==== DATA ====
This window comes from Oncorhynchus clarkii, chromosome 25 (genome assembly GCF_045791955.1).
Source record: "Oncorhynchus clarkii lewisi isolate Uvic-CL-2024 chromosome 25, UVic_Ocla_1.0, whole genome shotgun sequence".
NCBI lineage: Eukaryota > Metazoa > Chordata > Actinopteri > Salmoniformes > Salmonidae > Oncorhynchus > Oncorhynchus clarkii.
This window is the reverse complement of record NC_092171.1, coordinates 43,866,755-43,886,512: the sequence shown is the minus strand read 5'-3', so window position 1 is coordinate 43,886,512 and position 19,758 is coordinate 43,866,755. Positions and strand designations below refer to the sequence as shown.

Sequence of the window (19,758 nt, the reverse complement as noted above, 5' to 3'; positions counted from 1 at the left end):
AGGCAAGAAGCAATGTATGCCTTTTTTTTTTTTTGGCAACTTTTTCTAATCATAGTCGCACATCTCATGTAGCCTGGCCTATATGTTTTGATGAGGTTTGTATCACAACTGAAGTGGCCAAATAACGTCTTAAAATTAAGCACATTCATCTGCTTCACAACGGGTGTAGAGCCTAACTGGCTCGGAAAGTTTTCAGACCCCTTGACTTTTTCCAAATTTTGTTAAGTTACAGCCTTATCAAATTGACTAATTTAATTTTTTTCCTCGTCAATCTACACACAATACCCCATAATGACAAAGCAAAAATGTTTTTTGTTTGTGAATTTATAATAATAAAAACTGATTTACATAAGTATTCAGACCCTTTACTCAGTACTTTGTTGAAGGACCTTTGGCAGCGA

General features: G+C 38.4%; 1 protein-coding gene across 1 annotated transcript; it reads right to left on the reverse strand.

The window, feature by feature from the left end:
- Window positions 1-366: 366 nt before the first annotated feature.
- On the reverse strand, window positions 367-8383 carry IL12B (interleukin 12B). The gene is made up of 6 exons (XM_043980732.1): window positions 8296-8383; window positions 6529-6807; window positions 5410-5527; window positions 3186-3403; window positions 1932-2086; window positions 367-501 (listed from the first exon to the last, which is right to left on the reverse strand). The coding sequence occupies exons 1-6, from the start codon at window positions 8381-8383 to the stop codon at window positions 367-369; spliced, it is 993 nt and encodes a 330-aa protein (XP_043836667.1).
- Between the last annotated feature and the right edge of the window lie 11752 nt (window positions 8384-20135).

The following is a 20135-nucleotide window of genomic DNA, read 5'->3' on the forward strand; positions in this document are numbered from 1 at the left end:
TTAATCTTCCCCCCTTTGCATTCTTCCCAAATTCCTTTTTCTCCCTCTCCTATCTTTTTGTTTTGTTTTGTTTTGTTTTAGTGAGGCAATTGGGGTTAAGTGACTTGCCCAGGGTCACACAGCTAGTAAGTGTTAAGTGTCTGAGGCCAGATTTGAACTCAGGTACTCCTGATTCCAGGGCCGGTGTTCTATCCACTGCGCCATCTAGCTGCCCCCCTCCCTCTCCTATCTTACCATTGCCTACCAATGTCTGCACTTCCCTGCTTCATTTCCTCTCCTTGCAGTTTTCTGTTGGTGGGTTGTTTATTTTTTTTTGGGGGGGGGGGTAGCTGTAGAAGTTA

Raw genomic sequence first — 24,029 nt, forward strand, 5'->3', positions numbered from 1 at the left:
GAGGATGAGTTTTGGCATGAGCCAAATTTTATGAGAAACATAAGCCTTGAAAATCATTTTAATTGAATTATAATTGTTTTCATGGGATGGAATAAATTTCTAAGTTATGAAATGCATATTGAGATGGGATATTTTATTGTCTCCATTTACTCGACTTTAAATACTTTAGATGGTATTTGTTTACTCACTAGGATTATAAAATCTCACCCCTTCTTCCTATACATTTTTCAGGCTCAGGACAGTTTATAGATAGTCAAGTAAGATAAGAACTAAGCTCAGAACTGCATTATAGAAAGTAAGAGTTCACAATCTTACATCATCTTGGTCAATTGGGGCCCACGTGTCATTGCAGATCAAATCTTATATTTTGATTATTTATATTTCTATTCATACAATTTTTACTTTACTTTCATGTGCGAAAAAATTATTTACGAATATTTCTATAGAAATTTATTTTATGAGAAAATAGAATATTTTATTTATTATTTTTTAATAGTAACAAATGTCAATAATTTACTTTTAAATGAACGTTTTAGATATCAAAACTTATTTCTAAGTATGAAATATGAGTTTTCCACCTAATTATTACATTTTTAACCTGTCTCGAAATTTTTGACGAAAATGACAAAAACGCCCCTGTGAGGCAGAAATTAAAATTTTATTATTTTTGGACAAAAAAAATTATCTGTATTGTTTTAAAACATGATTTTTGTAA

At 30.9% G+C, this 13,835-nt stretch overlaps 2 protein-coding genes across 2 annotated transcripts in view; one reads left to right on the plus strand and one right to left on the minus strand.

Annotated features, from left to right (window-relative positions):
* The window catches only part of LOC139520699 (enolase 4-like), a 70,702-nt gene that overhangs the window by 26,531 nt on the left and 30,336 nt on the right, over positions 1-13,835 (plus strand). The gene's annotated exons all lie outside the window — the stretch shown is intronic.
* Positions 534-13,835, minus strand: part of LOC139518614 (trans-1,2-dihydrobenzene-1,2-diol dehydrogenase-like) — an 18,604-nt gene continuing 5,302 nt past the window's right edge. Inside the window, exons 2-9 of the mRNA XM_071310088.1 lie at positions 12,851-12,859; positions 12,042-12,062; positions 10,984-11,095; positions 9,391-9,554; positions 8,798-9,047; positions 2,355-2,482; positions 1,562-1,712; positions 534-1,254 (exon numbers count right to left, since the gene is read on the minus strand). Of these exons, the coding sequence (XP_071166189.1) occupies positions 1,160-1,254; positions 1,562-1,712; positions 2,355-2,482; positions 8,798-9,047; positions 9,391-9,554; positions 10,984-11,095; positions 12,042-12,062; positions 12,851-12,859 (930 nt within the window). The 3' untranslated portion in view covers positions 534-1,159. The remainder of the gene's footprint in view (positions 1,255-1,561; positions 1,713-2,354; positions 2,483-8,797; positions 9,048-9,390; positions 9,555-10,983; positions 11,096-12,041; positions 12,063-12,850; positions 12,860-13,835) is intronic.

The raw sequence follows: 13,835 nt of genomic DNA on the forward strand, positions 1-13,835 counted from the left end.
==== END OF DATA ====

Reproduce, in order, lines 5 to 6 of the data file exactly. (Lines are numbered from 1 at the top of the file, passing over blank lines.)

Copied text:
Sequence of the window (19,758 nt, the reverse complement as noted above, 5' to 3'; positions counted from 1 at the left end):
AGGCAAGAAGCAATGTATGCCTTTTTTTTTTTTTGGCAACTTTTTCTAATCATAGTCGCACATCTCATGTAGCCTGGCCTATATGTTTTGATGAGGTTTGTATCACAACTGAAGTGGCCAAATAACGTCTTAAAATTAAGCACATTCATCTGCTTCACAACGGGTGTAGAGCCTAACTGGCTCGGAAAGTTTTCAGACCCCTTGACTTTTTCCAAATTTTGTTAAGTTACAGCCTTATCAAATTGACTAATTTAATTTTTTTCCTCGTCAATCTACACACAATACCCCATAATGACAAAGCAAAAATGTTTTTTGTTTGTGAATTTATAATAATAAAAACTGATTTACATAAGTATTCAGACCCTTTACTCAGTACTTTGTTGAAGGACCTTTGGCAGCGA